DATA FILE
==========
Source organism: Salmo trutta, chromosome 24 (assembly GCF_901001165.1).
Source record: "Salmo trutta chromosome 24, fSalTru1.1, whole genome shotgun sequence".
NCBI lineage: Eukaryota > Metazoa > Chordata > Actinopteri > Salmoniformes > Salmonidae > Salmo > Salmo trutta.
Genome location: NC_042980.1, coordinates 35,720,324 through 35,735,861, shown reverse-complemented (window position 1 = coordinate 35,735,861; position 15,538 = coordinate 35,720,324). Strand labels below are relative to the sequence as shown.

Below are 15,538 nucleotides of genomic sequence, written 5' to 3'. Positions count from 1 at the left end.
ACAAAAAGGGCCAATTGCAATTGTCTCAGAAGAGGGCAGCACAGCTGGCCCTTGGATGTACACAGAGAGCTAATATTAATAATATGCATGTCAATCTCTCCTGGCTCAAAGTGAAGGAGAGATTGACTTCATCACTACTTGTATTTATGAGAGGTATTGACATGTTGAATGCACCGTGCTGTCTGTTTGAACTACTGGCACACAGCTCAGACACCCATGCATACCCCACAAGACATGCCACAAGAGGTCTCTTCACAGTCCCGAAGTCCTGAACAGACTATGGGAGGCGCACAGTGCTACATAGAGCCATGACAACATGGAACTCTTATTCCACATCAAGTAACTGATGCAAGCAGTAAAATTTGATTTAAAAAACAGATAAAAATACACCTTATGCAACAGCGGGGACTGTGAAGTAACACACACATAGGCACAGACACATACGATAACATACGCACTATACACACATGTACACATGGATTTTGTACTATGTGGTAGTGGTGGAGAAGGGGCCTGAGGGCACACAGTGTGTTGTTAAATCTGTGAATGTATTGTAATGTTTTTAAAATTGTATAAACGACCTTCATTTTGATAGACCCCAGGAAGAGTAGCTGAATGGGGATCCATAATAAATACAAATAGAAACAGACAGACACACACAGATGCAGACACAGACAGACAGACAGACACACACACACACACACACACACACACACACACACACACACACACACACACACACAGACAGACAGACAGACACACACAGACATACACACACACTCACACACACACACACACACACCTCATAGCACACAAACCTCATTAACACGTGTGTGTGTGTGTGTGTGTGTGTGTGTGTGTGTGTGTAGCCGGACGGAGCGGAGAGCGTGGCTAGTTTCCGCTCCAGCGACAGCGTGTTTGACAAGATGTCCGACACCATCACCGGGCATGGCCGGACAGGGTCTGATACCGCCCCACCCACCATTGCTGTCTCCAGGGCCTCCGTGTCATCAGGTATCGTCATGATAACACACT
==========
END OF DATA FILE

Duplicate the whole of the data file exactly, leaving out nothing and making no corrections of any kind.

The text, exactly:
Source organism: Salmo trutta, chromosome 24 (assembly GCF_901001165.1).
Source record: "Salmo trutta chromosome 24, fSalTru1.1, whole genome shotgun sequence".
NCBI lineage: Eukaryota > Metazoa > Chordata > Actinopteri > Salmoniformes > Salmonidae > Salmo > Salmo trutta.
Genome location: NC_042980.1, coordinates 35,720,324 through 35,735,861, shown reverse-complemented (window position 1 = coordinate 35,735,861; position 15,538 = coordinate 35,720,324). Strand labels below are relative to the sequence as shown.

Below are 15,538 nucleotides of genomic sequence, written 5' to 3'. Positions count from 1 at the left end.
ACAAAAAGGGCCAATTGCAATTGTCTCAGAAGAGGGCAGCACAGCTGGCCCTTGGATGTACACAGAGAGCTAATATTAATAATATGCATGTCAATCTCTCCTGGCTCAAAGTGAAGGAGAGATTGACTTCATCACTACTTGTATTTATGAGAGGTATTGACATGTTGAATGCACCGTGCTGTCTGTTTGAACTACTGGCACACAGCTCAGACACCCATGCATACCCCACAAGACATGCCACAAGAGGTCTCTTCACAGTCCCGAAGTCCTGAACAGACTATGGGAGGCGCACAGTGCTACATAGAGCCATGACAACATGGAACTCTTATTCCACATCAAGTAACTGATGCAAGCAGTAAAATTTGATTTAAAAAACAGATAAAAATACACCTTATGCAACAGCGGGGACTGTGAAGTAACACACACATAGGCACAGACACATACGATAACATACGCACTATACACACATGTACACATGGATTTTGTACTATGTGGTAGTGGTGGAGAAGGGGCCTGAGGGCACACAGTGTGTTGTTAAATCTGTGAATGTATTGTAATGTTTTTAAAATTGTATAAACGACCTTCATTTTGATAGACCCCAGGAAGAGTAGCTGAATGGGGATCCATAATAAATACAAATAGAAACAGACAGACACACACAGATGCAGACACAGACAGACAGACAGACACACACACACACACACACACACACACACACACACACACACACACACACACACACAGACAGACAGACAGACACACACAGACATACACACACACTCACACACACACACACACACACCTCATAGCACACAAACCTCATTAACACGTGTGTGTGTGTGTGTGTGTGTGTGTGTGTGTGTGTGTAGCCGGACGGAGCGGAGAGCGTGGCTAGTTTCCGCTCCAGCGACAGCGTGTTTGACAAGATGTCCGACACCATCACCGGGCATGGCCGGACAGGGTCTGATACCGCCCCACCCACCATTGCTGTCTCCAGGGCCTCCGTGTCATCAGGTATCGTCATGATAACACACT